This is an unusual, quite personal, idiosyncratic take on some of the great psychological experiments of the 20th century. Some, such as Milgram's shock experiment and Skinner's conditioning are well known, but there are a number of less famous but no less fascinating inclusions present too. One interesting element is that the author immerses herself into the story, for example she attempts to get herself admitted to a mental hospital as part of the chapter on Rosenhan's experiment. In places thi This is an unusual, quite personal, idiosyncratic take on some of the great psychological experiments of the 20th century. Some, such as Milgram's shock experiment and Skinner's conditioning are well known, but there are a number of less famous but no less fascinating inclusions present too. One interesting element is that the author immerses herself into the story, for example she attempts to get herself admitted to a mental hospital as part of the chapter on Rosenhan's experiment. In places this takes on a bit of an uncomfortable hue, most notably in the chapter on Festinger and cognitive dissonance where the author challenges the dying mother of a disabled child why she hasn't used her supposed saintly powers to heal her. All in all however, this is a most thought provoking book and one I'd recommend for readers regardless of their familiarity with psychology.

  14. 4 out of 5

    Sonia Belviso

    I can understand why this book gets such mixed reviews. I need to say I got hooked on it from the first page. This is how popularization of science should look like. I, for example, would not want to know all the details of the experiments, because most of them are quite disturbing. But I appreciated the insight into the experimenters' background and the historical context. I consider Slater a great storyteller and combined with facts, this book gave me some crazy dreams! And it provided plenty o I can understand why this book gets such mixed reviews. I need to say I got hooked on it from the first page. This is how popularization of science should look like. I, for example, would not want to know all the details of the experiments, because most of them are quite disturbing. But I appreciated the insight into the experimenters' background and the historical context. I consider Slater a great storyteller and combined with facts, this book gave me some crazy dreams! And it provided plenty of references to authors and resource material, which I want to look at later.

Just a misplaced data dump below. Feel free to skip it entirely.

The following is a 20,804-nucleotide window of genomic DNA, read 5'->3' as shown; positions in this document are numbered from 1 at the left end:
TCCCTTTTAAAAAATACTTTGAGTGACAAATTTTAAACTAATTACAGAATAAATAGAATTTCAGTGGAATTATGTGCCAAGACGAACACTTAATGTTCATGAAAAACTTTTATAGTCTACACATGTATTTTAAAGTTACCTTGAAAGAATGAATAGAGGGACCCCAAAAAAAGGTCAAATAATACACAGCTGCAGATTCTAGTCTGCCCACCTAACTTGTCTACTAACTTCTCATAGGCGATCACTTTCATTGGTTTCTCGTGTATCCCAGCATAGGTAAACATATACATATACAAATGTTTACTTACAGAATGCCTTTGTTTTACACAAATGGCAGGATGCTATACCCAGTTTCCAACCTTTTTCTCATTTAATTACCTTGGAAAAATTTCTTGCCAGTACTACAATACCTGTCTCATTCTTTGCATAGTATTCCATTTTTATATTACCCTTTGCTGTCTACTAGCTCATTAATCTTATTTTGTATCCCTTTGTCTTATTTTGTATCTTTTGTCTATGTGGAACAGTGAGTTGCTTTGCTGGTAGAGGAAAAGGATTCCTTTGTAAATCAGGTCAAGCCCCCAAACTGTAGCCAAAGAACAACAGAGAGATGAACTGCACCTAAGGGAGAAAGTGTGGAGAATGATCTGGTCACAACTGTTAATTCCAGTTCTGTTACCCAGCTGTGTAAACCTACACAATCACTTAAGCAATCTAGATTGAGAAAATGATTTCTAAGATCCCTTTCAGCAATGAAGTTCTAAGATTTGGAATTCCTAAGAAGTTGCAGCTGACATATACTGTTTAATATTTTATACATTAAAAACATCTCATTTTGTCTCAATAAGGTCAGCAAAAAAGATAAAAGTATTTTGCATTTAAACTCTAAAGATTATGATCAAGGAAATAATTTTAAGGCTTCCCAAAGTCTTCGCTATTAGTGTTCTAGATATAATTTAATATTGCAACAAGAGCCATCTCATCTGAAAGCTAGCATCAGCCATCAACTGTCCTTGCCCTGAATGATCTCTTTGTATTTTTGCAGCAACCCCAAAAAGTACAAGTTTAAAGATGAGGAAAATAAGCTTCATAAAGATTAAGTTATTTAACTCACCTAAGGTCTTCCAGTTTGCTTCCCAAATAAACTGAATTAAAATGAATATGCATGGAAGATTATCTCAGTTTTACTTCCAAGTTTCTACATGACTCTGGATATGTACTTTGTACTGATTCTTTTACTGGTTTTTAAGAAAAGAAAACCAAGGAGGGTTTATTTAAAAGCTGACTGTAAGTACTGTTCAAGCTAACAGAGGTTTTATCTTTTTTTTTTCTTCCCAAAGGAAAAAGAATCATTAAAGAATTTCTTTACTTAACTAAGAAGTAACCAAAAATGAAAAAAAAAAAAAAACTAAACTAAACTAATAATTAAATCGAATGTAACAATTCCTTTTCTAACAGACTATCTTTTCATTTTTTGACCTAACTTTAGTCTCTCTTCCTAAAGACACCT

15. 5 out of 5

    Hufsa

    This book was actually a lot better than I expected it to be! The experiments in here were fascinating, and I learned a lot. I read this book for my AP Psychology class, and I think it gave me a great introduction to the subject of psychology. I definitely wouldn't recommend this book as a fun, casual read, but it it is a great read for anyone interested in learning about why we do what we do :) This book was actually a lot better than I expected it to be! The experiments in here were fascinating, and I learned a lot. I read this book for my AP Psychology class, and I think it gave me a great introduction to the subject of psychology. I definitely wouldn't recommend this book as a fun, casual read, but it it is a great read for anyone interested in learning about why we do what we do :)

  16. 5 out of 5

    CharleneIgnites

    You have to be interested enough in psychology to stay engaged, but not so interested that you expect too much. I enjoyed a lot of this. No regrets - except maybe wishing that it had been a (free) library book.

  17. 5 out of 5

    Jessy

    The experiments in this book are explained so well! And my favorite in my opinion was Milgram’s shock experiment, the results of some of the experiments are surprising like this one (65% of people will blindly obey authority even if it means inducing death/pain)😬. Overall a great book even if it was just for a summer psych assignment :^)

  18. 5 out of 5

    Mandi